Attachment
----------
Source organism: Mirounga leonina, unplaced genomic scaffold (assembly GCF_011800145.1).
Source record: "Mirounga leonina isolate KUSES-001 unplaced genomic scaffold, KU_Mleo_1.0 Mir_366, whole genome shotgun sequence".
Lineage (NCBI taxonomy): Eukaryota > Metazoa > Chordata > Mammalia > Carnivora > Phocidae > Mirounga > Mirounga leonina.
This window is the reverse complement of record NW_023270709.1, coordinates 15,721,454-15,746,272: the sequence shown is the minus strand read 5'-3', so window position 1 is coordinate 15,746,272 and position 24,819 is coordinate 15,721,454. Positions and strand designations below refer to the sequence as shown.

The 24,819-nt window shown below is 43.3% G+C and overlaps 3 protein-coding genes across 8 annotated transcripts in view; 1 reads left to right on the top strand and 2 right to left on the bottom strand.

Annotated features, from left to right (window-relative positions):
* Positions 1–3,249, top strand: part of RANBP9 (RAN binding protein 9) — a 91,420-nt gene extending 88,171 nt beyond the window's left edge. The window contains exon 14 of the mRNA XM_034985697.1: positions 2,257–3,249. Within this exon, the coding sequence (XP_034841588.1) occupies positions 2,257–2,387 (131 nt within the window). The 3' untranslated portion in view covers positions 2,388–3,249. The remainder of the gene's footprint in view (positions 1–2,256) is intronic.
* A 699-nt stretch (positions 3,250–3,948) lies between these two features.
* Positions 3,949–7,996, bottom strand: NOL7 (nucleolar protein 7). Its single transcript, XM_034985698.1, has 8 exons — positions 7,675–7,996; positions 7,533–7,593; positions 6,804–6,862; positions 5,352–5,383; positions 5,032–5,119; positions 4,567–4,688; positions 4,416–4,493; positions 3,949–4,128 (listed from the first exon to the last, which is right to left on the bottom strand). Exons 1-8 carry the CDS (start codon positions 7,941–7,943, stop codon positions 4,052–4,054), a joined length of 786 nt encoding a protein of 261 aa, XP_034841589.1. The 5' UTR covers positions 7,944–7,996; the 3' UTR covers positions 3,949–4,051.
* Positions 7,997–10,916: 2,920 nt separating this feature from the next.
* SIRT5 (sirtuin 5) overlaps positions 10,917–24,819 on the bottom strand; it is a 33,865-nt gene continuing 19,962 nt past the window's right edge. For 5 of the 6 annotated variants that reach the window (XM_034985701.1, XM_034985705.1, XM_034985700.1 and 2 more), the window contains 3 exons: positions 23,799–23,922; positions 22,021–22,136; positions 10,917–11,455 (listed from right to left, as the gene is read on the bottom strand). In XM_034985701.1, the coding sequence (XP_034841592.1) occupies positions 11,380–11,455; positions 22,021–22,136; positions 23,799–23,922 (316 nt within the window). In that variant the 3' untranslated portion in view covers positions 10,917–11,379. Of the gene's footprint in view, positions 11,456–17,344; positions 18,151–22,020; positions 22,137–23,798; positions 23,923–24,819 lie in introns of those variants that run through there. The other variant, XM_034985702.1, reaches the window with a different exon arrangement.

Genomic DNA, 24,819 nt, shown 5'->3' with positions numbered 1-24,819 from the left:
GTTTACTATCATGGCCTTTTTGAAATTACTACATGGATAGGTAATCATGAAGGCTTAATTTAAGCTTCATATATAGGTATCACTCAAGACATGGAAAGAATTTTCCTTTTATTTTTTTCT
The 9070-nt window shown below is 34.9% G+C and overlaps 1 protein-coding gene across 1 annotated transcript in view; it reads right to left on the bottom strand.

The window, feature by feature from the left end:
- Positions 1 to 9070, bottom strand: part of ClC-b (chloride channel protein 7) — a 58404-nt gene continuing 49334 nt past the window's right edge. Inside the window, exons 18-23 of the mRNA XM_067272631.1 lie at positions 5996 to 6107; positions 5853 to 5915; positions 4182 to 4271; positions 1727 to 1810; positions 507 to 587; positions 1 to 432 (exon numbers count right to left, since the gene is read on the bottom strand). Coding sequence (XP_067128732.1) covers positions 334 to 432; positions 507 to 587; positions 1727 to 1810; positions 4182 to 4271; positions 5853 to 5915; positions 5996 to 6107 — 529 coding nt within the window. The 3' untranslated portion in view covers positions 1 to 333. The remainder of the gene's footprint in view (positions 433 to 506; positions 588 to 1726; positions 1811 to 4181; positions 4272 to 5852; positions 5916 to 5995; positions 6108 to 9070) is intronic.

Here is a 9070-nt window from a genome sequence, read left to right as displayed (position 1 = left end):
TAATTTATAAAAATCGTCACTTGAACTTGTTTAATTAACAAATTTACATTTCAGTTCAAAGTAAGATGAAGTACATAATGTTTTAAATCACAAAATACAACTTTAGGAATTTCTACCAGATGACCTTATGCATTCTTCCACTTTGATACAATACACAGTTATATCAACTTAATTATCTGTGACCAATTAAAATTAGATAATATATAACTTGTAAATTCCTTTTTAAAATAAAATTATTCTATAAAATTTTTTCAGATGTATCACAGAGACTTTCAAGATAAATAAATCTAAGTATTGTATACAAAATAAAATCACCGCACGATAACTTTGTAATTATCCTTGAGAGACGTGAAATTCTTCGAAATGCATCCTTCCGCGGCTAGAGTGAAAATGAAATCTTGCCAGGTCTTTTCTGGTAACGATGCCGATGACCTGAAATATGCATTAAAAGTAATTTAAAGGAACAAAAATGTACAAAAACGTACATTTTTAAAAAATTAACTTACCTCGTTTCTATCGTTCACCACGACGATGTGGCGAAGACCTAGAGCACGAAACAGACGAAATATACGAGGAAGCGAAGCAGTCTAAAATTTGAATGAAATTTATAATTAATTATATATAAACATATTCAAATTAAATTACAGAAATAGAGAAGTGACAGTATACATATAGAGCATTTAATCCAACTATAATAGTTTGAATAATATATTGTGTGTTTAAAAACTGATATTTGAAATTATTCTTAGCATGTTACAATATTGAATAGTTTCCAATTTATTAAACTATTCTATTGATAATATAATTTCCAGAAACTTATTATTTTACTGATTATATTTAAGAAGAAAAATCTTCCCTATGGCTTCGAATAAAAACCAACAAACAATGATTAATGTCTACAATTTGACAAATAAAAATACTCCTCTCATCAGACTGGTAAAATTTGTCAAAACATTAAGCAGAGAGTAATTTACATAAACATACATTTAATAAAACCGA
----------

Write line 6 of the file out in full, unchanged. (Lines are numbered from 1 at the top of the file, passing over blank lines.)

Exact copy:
Annotated features, from left to right (window-relative positions):